But where do our technologies come into the picture we are painting? That is, after all, where we began and where Jacobs directs our attention. I would suggest that we think of another spectrum intersecting the one running from the bodily to the mental: one that runs from mediated to unmediated forms of attention. Consider our hiker one more time. Imagine that they are now equipped with a walking stick. Aspects of their attending to the world about which they make their way are now mediated through the walking stick, which enters into the circuit of mind, body, and world. Of course, the walking stick is an adept tool for this particular context. It enters rather seamlessly into the world and extends the hiker’s perceptions in useful ways. It would be very different, for instance, if the hiker where walking about with a hose. The walking stick extends the perceptive reach of the hiker rather than attenuating or interrupting it. It provides the hiker with a firmer grip on the world given the task they are undertaking. It strengthens and extends the intentional arc.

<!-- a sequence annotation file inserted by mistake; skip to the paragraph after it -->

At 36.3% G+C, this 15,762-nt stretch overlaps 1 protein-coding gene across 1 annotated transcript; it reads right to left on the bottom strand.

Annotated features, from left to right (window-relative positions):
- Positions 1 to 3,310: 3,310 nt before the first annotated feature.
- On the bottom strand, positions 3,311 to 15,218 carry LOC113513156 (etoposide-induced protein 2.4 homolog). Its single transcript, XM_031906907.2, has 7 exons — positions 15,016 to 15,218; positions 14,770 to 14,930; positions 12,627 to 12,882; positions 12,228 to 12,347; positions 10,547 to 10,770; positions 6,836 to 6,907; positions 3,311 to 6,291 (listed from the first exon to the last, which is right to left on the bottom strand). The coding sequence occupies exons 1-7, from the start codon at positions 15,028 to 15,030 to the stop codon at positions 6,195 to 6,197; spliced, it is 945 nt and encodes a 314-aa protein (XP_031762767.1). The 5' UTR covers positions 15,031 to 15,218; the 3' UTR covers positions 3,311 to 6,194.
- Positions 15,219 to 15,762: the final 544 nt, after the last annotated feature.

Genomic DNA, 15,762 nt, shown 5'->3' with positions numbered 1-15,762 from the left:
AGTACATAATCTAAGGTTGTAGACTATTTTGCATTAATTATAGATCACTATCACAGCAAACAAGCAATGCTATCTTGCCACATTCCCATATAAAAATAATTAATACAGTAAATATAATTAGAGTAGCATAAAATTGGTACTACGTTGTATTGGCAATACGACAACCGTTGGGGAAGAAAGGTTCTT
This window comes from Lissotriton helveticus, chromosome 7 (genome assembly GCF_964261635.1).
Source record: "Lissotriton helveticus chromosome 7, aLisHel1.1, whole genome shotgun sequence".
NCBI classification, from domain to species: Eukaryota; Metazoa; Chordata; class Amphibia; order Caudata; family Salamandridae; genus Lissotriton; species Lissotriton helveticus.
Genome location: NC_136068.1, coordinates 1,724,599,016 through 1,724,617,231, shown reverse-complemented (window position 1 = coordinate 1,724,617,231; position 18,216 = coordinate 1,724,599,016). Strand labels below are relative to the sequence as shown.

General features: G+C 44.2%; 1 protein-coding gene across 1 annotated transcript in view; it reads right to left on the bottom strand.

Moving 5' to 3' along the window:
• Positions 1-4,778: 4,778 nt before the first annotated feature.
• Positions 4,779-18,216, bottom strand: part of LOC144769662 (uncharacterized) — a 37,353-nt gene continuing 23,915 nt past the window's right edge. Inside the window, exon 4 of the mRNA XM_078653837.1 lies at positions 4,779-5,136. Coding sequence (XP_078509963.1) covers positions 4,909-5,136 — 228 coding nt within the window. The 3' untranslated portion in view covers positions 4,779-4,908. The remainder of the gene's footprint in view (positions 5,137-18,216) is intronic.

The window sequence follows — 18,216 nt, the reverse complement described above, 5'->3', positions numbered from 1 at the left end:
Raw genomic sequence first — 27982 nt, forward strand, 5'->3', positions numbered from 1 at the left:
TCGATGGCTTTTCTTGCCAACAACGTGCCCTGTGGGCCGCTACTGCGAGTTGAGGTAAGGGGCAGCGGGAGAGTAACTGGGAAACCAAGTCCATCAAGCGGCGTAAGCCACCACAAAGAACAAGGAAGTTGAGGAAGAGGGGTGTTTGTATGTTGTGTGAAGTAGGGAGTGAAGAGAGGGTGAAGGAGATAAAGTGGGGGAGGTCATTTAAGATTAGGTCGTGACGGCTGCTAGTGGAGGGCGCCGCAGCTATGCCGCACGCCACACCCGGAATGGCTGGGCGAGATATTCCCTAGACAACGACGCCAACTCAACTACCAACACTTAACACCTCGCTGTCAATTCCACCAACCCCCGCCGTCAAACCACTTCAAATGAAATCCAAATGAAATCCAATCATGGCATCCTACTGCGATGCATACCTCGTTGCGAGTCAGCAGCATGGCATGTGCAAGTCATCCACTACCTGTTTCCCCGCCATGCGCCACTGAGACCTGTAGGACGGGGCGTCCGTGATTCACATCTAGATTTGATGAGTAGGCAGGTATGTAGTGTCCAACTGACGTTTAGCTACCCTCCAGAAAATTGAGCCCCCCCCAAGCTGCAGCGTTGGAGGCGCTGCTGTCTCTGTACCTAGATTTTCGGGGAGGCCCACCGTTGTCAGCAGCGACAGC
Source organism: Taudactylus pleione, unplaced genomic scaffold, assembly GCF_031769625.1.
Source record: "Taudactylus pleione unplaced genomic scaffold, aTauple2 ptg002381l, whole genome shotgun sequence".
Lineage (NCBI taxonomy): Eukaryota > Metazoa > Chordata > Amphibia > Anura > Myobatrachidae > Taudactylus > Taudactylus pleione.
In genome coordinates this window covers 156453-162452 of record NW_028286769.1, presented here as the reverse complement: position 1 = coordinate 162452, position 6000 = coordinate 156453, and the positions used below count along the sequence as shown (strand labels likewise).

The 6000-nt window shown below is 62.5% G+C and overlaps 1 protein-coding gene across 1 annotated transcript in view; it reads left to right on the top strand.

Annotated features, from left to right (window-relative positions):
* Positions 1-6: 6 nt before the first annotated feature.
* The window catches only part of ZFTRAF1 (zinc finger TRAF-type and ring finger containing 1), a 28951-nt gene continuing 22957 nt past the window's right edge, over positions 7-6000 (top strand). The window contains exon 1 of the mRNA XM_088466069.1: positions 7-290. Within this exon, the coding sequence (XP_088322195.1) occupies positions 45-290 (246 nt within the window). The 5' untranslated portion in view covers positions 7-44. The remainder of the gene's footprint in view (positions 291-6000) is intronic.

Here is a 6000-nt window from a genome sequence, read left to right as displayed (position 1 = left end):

Imagine, however, giving the hiker a different tool in hand—a smartphone. The smartphone mediates perception as well. In the act of taking a picture, for example, we have an obvious act of mediation: the landscape is seen through the lens. But a subtler act of mediation is at work as well, even when the smartphone’s camera is not in use. The ability to take photographs expands (and limits) the hiker’s perceptive repertoire—it creates new possibilities, the landscape now appears differently to our hiker. Smartphone in hand, the hiker might now perceive the world as field of possible images. This may, for example, direct attention up from the path toward the horizon, causing even our experienced hiker to stumble. We may be tempted to say, consequently, that the hiker is no longer paying attention, that the device has distracted him. But this is, at best, only partly true. The hiker is still paying attention. In fact, he may be paying very close, directed attention, hunting for that perfect image. But his attention is of a very different sort than the “in the flow” attention of a hiker on the move. They are now missing some aspects of the surroundings, but picking up on others. Without the smartphone in hand, the hiker may not stumble, but they may not notice a particularly striking vista either.